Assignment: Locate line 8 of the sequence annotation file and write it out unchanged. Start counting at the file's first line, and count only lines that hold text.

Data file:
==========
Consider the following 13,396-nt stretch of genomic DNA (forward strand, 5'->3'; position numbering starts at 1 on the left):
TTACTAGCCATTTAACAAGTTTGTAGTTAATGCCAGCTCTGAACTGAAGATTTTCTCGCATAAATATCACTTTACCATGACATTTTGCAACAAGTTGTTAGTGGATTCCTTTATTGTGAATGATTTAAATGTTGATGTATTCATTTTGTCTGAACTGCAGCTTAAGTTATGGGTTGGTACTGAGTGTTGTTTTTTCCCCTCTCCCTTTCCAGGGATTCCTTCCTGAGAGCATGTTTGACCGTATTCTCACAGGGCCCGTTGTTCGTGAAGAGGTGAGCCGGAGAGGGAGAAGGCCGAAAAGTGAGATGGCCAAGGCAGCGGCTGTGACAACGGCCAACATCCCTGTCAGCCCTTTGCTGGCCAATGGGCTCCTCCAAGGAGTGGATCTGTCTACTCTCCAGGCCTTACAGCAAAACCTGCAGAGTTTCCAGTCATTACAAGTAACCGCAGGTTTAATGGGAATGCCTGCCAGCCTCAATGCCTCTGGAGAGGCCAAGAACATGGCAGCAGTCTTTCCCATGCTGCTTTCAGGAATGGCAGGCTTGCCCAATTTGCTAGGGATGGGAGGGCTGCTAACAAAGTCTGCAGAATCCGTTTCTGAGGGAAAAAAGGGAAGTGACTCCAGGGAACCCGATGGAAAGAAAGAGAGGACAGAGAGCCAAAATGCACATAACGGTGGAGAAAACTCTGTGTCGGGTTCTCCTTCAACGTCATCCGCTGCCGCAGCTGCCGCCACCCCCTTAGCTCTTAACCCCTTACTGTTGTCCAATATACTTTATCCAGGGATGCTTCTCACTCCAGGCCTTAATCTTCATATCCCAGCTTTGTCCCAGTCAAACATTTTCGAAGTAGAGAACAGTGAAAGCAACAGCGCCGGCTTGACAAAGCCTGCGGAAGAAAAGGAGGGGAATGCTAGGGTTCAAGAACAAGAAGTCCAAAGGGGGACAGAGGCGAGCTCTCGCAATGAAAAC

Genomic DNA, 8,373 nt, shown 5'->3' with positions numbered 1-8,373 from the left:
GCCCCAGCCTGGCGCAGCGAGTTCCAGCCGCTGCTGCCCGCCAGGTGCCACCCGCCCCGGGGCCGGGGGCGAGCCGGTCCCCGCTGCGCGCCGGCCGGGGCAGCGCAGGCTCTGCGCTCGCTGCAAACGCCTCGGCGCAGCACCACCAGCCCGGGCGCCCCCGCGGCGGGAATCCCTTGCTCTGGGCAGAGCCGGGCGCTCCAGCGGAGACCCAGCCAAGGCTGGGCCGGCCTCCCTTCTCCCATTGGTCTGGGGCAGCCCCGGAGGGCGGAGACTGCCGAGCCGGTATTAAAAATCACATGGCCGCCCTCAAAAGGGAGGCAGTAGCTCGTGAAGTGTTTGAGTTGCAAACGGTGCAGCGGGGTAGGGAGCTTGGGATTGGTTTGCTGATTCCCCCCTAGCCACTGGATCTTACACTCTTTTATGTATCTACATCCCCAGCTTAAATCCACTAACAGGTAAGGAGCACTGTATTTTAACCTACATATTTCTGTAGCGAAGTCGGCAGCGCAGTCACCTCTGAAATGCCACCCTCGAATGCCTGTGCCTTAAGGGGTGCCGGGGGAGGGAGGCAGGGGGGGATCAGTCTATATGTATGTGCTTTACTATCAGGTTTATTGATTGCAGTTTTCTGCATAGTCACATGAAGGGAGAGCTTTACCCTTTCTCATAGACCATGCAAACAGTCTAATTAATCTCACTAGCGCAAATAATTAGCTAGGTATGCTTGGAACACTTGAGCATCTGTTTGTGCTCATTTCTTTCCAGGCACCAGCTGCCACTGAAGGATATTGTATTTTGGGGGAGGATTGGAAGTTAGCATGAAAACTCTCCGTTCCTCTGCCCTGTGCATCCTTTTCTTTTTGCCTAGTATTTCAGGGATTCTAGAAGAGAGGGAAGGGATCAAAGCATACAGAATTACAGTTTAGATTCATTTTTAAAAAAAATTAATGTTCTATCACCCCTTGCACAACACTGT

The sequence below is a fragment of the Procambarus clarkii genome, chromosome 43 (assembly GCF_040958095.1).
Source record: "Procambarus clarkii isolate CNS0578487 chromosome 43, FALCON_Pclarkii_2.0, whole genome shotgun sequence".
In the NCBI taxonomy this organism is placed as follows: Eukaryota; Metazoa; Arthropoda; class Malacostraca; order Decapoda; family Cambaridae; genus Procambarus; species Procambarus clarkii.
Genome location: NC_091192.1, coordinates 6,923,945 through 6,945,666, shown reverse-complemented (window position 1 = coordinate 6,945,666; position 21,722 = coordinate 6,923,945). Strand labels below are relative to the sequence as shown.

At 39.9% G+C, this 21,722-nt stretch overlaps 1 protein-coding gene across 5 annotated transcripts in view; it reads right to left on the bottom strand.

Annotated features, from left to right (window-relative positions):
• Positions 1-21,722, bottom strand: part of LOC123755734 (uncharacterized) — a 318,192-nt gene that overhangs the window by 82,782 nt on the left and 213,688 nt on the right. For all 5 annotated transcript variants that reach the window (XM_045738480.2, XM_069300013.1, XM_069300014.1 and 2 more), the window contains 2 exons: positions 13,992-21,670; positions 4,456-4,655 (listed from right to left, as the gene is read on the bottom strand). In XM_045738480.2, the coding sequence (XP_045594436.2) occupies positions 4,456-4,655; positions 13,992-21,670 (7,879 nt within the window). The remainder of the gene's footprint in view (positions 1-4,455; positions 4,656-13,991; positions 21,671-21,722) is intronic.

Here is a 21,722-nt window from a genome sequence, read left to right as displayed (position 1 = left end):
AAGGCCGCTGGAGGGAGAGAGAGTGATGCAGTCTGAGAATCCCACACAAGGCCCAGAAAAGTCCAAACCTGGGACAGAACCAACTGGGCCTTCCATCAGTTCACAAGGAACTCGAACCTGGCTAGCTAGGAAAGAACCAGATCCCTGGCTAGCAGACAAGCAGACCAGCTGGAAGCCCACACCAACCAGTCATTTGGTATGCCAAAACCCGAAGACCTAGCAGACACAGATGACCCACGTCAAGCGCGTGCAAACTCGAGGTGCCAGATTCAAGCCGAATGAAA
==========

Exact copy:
Genome location: NC_091192.1, coordinates 6,923,945 through 6,945,666, shown reverse-complemented (window position 1 = coordinate 6,945,666; position 21,722 = coordinate 6,923,945). Strand labels below are relative to the sequence as shown.